I thought I had done a bad thing the other day. I was browsing the website of an auction house not far from here and saw a few lots I was interested in but I knew I wasn't going to be able to get to the auction, nor would I be able to view the lots. One of the reasons that mixed lots of books and ephemera and photographs (my kind of thing in other words) can still be had for a good price at auctions is that the photograph on the Internet is nearly always only of a few items in the lot and so only those who have physically viewed the items in the saleroom are likely to bid. Unlike ceramics, for example, where people feel confident bidding online on the grounds of just a photo and a condition report. So it was a bit of a dumb thing to do on my part to leave several hundred pounds-worth of bids on large, mixed lots that I hadn't gone through myself. Fortunately it turned out okay. I only won one of the lots I left bids on and that was a pile of photos and real-photo postcards from the Boer War, World War I and of shipping and naval vessels - some of them very rare items indeed. The gamble paid off.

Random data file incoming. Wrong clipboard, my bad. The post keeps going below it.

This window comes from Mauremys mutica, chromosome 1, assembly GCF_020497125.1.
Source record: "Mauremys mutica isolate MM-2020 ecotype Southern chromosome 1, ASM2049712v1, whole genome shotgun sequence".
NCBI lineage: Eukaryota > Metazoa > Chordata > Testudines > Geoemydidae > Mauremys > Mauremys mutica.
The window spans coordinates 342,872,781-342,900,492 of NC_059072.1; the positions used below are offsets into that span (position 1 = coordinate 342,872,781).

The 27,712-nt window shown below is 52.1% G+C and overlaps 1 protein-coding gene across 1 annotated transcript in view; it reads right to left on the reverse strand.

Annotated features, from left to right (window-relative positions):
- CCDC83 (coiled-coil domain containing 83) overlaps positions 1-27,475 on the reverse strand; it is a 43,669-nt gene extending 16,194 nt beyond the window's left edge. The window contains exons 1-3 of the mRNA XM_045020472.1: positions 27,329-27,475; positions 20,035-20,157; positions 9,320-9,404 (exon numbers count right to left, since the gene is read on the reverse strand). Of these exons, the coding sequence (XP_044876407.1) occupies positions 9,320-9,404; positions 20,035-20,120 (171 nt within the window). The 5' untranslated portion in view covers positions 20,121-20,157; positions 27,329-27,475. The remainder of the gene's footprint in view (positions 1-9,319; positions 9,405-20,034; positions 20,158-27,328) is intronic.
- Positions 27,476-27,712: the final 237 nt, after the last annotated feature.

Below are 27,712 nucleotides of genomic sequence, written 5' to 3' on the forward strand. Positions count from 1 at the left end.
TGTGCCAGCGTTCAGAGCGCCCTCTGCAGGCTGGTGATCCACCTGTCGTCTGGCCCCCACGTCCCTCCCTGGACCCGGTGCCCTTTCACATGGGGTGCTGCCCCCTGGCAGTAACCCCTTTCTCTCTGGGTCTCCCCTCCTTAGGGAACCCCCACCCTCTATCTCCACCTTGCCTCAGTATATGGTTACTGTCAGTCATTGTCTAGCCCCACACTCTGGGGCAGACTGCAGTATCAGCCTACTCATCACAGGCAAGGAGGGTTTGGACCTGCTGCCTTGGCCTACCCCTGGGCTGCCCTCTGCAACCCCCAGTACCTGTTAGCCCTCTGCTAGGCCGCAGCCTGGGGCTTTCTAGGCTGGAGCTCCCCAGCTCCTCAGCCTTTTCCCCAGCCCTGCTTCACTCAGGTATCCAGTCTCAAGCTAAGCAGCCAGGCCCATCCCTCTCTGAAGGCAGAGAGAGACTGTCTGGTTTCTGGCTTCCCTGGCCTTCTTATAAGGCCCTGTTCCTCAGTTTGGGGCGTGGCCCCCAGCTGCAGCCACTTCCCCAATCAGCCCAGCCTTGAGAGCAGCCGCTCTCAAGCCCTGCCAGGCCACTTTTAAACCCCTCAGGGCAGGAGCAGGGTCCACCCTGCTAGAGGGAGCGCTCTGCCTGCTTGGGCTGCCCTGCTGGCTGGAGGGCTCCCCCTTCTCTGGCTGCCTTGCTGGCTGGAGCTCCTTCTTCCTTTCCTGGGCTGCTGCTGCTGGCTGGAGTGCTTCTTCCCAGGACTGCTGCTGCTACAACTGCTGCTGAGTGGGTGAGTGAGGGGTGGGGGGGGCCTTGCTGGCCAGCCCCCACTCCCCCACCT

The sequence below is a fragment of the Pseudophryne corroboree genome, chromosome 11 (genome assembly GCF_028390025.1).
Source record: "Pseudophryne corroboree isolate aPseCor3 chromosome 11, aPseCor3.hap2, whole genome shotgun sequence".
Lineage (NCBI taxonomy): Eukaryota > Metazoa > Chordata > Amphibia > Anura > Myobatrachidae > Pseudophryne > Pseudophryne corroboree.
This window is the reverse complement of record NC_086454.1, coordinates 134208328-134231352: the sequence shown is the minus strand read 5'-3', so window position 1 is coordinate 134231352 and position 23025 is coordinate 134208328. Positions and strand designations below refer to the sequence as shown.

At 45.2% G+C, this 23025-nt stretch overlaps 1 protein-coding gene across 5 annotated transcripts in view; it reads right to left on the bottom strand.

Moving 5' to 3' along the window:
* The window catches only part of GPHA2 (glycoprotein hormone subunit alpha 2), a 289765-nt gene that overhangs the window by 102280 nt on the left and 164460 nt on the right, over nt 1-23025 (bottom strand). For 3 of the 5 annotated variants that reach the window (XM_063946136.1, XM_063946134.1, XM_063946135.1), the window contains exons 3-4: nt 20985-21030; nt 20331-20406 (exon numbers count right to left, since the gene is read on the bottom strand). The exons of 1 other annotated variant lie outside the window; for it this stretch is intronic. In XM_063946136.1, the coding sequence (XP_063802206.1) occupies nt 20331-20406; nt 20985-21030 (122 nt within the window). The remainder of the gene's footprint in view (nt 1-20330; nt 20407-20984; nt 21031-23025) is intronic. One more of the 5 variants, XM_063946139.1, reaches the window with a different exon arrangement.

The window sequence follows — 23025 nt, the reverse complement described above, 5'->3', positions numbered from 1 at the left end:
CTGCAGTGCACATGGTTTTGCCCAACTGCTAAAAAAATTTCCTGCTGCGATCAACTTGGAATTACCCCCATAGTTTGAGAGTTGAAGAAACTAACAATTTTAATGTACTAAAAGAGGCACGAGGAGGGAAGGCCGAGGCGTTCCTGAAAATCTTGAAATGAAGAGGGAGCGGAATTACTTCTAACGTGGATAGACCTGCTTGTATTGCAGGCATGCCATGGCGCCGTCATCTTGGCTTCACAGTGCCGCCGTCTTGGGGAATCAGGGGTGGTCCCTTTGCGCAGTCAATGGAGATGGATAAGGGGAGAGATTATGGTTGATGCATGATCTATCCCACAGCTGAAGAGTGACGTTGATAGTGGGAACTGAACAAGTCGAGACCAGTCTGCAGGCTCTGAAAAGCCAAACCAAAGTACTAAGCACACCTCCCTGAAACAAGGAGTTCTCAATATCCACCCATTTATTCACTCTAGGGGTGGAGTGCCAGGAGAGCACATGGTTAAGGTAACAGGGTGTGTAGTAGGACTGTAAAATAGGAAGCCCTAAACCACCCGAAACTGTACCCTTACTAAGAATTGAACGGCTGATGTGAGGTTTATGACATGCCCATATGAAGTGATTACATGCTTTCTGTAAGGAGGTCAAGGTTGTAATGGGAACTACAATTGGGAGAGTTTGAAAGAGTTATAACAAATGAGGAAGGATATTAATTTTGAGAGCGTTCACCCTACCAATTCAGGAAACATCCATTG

One of my favourite items is the photo postcard above. It shows HMS Gladiator after she was rammed and sunk in shallow water off Yarmouth on the Isle of Wight in 1908. She was rammed by a civilian steam ship who couldn't see her in a blizzard that reduced visibility to zero. What is particularly nice about this postcard is that it has been sent through the post and the postmark is just 8 days later than the accident. This is a really nice illustration of the way postcards were involved in the dissemination of news. Some disaster occurs or accident happens and the local photographers run to the scene and start churning out postcards of their photographs which then get bought and sent around the country almost immediately.